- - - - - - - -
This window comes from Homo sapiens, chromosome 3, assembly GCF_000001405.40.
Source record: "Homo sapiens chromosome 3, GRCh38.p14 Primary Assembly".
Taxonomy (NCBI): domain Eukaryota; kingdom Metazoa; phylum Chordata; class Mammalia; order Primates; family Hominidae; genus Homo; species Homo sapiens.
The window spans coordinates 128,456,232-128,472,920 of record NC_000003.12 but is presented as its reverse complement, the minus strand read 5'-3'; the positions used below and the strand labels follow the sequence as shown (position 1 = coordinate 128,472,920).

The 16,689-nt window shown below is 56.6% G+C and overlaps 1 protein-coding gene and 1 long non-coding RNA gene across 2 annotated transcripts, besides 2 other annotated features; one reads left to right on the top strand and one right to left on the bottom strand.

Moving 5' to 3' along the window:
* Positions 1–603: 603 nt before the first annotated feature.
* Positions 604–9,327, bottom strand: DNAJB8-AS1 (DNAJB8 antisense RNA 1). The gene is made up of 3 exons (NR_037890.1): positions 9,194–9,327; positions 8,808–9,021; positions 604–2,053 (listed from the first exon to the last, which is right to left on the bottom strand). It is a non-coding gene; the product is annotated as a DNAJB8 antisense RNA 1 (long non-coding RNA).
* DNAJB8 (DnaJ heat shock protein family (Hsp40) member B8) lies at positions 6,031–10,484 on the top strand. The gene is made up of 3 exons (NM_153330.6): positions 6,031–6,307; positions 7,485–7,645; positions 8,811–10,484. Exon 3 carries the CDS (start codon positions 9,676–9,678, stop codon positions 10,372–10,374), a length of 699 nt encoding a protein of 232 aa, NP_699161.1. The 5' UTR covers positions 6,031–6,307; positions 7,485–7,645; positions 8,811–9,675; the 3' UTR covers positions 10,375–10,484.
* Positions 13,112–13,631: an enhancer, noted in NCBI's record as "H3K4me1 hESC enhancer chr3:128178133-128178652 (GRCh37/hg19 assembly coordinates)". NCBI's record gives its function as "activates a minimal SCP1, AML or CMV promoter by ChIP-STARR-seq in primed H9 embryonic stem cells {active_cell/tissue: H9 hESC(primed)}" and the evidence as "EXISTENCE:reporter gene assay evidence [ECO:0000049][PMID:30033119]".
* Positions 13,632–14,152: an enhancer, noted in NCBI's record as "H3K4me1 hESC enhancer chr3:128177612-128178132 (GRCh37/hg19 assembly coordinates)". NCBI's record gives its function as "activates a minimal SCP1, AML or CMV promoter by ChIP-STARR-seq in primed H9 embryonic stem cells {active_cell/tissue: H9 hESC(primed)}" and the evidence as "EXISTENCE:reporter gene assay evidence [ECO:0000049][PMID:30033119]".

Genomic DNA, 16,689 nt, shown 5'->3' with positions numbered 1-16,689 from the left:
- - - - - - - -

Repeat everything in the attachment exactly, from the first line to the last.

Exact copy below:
This window comes from Homo sapiens, chromosome 3, assembly GCF_000001405.40.
Source record: "Homo sapiens chromosome 3, GRCh38.p14 Primary Assembly".
Taxonomy (NCBI): domain Eukaryota; kingdom Metazoa; phylum Chordata; class Mammalia; order Primates; family Hominidae; genus Homo; species Homo sapiens.
The window spans coordinates 128,456,232-128,472,920 of record NC_000003.12 but is presented as its reverse complement, the minus strand read 5'-3'; the positions used below and the strand labels follow the sequence as shown (position 1 = coordinate 128,472,920).

The 16,689-nt window shown below is 56.6% G+C and overlaps 1 protein-coding gene and 1 long non-coding RNA gene across 2 annotated transcripts, besides 2 other annotated features; one reads left to right on the top strand and one right to left on the bottom strand.

Moving 5' to 3' along the window:
* Positions 1–603: 603 nt before the first annotated feature.
* Positions 604–9,327, bottom strand: DNAJB8-AS1 (DNAJB8 antisense RNA 1). The gene is made up of 3 exons (NR_037890.1): positions 9,194–9,327; positions 8,808–9,021; positions 604–2,053 (listed from the first exon to the last, which is right to left on the bottom strand). It is a non-coding gene; the product is annotated as a DNAJB8 antisense RNA 1 (long non-coding RNA).
* DNAJB8 (DnaJ heat shock protein family (Hsp40) member B8) lies at positions 6,031–10,484 on the top strand. The gene is made up of 3 exons (NM_153330.6): positions 6,031–6,307; positions 7,485–7,645; positions 8,811–10,484. Exon 3 carries the CDS (start codon positions 9,676–9,678, stop codon positions 10,372–10,374), a length of 699 nt encoding a protein of 232 aa, NP_699161.1. The 5' UTR covers positions 6,031–6,307; positions 7,485–7,645; positions 8,811–9,675; the 3' UTR covers positions 10,375–10,484.
* Positions 13,112–13,631: an enhancer, noted in NCBI's record as "H3K4me1 hESC enhancer chr3:128178133-128178652 (GRCh37/hg19 assembly coordinates)". NCBI's record gives its function as "activates a minimal SCP1, AML or CMV promoter by ChIP-STARR-seq in primed H9 embryonic stem cells {active_cell/tissue: H9 hESC(primed)}" and the evidence as "EXISTENCE:reporter gene assay evidence [ECO:0000049][PMID:30033119]".
* Positions 13,632–14,152: an enhancer, noted in NCBI's record as "H3K4me1 hESC enhancer chr3:128177612-128178132 (GRCh37/hg19 assembly coordinates)". NCBI's record gives its function as "activates a minimal SCP1, AML or CMV promoter by ChIP-STARR-seq in primed H9 embryonic stem cells {active_cell/tissue: H9 hESC(primed)}" and the evidence as "EXISTENCE:reporter gene assay evidence [ECO:0000049][PMID:30033119]".

Genomic DNA, 16,689 nt, shown 5'->3' with positions numbered 1-16,689 from the left: